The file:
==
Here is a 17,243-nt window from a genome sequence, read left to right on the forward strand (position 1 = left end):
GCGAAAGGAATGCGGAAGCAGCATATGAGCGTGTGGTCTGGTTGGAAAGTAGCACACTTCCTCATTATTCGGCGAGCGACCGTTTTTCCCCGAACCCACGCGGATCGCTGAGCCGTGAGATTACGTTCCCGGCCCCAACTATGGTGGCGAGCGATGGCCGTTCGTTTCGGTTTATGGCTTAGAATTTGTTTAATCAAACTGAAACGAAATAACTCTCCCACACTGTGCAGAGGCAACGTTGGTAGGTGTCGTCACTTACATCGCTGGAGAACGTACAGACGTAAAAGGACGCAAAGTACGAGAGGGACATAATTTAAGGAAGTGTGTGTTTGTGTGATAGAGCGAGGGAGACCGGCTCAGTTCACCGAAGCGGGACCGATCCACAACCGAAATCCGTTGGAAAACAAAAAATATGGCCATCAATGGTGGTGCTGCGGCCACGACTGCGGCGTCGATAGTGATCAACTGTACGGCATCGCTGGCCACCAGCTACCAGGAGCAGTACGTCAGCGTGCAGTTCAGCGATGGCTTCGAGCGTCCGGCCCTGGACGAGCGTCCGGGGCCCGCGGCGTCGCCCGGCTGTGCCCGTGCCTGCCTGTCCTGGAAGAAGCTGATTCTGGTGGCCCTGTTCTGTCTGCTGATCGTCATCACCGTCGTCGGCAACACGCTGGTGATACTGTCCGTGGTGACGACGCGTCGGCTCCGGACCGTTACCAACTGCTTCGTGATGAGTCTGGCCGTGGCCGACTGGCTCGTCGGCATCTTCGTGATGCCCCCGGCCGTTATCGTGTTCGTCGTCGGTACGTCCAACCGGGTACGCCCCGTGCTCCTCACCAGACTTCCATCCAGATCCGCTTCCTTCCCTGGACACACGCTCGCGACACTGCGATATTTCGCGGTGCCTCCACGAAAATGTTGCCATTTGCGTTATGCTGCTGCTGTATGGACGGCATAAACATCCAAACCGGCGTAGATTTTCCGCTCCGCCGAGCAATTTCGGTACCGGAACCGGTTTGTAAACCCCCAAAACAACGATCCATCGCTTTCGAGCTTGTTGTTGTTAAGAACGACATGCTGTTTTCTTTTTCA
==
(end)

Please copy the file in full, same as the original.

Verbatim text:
Here is a 17,243-nt window from a genome sequence, read left to right on the forward strand (position 1 = left end):
GCGAAAGGAATGCGGAAGCAGCATATGAGCGTGTGGTCTGGTTGGAAAGTAGCACACTTCCTCATTATTCGGCGAGCGACCGTTTTTCCCCGAACCCACGCGGATCGCTGAGCCGTGAGATTACGTTCCCGGCCCCAACTATGGTGGCGAGCGATGGCCGTTCGTTTCGGTTTATGGCTTAGAATTTGTTTAATCAAACTGAAACGAAATAACTCTCCCACACTGTGCAGAGGCAACGTTGGTAGGTGTCGTCACTTACATCGCTGGAGAACGTACAGACGTAAAAGGACGCAAAGTACGAGAGGGACATAATTTAAGGAAGTGTGTGTTTGTGTGATAGAGCGAGGGAGACCGGCTCAGTTCACCGAAGCGGGACCGATCCACAACCGAAATCCGTTGGAAAACAAAAAATATGGCCATCAATGGTGGTGCTGCGGCCACGACTGCGGCGTCGATAGTGATCAACTGTACGGCATCGCTGGCCACCAGCTACCAGGAGCAGTACGTCAGCGTGCAGTTCAGCGATGGCTTCGAGCGTCCGGCCCTGGACGAGCGTCCGGGGCCCGCGGCGTCGCCCGGCTGTGCCCGTGCCTGCCTGTCCTGGAAGAAGCTGATTCTGGTGGCCCTGTTCTGTCTGCTGATCGTCATCACCGTCGTCGGCAACACGCTGGTGATACTGTCCGTGGTGACGACGCGTCGGCTCCGGACCGTTACCAACTGCTTCGTGATGAGTCTGGCCGTGGCCGACTGGCTCGTCGGCATCTTCGTGATGCCCCCGGCCGTTATCGTGTTCGTCGTCGGTACGTCCAACCGGGTACGCCCCGTGCTCCTCACCAGACTTCCATCCAGATCCGCTTCCTTCCCTGGACACACGCTCGCGACACTGCGATATTTCGCGGTGCCTCCACGAAAATGTTGCCATTTGCGTTATGCTGCTGCTGTATGGACGGCATAAACATCCAAACCGGCGTAGATTTTCCGCTCCGCCGAGCAATTTCGGTACCGGAACCGGTTTGTAAACCCCCAAAACAACGATCCATCGCTTTCGAGCTTGTTGTTGTTAAGAACGACATGCTGTTTTCTTTTTCA